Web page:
With minimal time investment, activists, artists, teachers, and changemakers of all stripes can manage contact lists, identify fundraising trends, and on-board new volunteers with the help of a few trusty spreadsheets.  These skills will come in handy whether you’re doing deep 1-1 volunteer work or mobilizing your base to turn out for a big action or election.  Best of all, they’re transparently learn-able.  No one is born knowing how to do this, but everyone can learn!

why i’m optimistic

Changemakers have reinvented movement culture before, and we can do it again.  We are the architects of our organizations and our social movements.  We can reject underdogism (unless the messaging works to our advantage in campaigning!).  We can decide to start taking data skills and infrastructure seriously, and then act on it.

Changemakers are excellent at learning new skills.  We know that we need to rise to the occasion to fight power structures in our David-and-Goliath campaigns.  Instead of being intimidated by spreadsheets, we can learn to embrace them, just like we have for many different tactics.  Remember the first time the Sierra Club used civil disobedience after a 120 year ban?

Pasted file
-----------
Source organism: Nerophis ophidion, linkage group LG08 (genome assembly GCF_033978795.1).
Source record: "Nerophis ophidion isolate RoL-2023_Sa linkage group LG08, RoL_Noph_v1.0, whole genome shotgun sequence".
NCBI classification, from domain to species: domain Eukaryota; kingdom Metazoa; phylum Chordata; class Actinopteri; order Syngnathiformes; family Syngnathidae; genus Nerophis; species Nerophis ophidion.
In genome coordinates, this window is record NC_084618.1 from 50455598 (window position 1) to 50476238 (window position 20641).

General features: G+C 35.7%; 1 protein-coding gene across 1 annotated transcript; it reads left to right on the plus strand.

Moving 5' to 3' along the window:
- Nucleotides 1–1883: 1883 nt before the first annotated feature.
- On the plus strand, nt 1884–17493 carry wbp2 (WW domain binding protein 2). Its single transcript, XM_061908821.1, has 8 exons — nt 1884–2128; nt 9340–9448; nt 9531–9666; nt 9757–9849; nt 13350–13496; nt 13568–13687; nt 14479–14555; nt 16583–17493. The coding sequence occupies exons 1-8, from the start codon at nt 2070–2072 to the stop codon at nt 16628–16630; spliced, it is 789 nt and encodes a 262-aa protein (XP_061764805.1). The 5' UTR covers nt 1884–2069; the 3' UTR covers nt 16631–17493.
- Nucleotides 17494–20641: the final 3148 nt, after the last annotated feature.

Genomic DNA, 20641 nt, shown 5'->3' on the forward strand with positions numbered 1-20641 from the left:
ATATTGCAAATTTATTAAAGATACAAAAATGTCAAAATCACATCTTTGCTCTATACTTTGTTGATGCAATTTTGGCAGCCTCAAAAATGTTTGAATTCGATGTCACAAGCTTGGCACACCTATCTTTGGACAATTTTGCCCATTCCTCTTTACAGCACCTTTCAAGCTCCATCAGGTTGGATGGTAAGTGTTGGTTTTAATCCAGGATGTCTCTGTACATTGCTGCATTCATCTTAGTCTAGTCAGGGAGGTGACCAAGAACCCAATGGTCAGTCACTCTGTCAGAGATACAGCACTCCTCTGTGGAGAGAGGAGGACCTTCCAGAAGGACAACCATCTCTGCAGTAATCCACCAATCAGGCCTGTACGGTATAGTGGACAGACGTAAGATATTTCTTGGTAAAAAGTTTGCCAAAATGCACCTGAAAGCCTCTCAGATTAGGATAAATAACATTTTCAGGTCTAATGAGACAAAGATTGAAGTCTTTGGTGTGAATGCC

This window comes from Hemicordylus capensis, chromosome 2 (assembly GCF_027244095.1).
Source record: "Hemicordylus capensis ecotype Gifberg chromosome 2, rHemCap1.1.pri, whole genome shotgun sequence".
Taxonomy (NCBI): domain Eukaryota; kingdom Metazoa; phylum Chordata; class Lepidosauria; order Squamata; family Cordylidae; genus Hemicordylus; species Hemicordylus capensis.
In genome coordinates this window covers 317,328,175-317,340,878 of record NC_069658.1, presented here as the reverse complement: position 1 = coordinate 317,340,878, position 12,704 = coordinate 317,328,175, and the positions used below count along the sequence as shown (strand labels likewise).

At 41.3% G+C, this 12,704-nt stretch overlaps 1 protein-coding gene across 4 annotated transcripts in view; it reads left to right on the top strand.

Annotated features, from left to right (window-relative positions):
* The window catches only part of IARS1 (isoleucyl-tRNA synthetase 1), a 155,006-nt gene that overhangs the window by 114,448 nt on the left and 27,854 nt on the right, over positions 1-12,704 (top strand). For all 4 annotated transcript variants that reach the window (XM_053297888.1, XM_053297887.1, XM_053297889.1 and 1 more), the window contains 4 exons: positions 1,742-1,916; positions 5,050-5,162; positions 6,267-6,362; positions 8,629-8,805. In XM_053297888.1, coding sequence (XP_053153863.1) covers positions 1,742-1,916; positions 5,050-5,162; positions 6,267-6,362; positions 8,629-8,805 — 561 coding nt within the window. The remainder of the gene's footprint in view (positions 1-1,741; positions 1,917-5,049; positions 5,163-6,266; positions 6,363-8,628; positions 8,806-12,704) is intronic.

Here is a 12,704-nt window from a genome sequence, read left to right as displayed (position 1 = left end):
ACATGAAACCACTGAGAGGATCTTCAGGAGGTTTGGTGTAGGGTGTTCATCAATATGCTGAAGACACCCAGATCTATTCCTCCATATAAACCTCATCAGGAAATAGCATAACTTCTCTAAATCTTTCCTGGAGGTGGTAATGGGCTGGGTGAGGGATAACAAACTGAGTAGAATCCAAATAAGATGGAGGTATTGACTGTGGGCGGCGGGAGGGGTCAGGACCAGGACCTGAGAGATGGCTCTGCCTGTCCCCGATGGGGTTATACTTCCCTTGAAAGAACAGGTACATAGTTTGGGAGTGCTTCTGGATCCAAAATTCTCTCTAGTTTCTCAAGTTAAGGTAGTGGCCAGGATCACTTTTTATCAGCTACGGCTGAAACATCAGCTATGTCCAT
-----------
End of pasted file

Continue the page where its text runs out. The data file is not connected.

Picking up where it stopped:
We aren’t starting from scratch.  Many of our organizations, collectives, or campaigns already have sign-in sheets, donation history, and other bits and pieces of data.  We can use handy-dandy spreadsheet shortcuts to make sense of these data right away, and normalize how you collect data for the future.

We believe in empowerment.  We believe in empowerment in our movements and political rhetoric, so let’s put that into action in our internal systems, too!  The alternatives to learning spreadsheet skills are wasted time, misleading information, or outsourcing to an expert.  That’s an expensive, short term, and disempowering solution.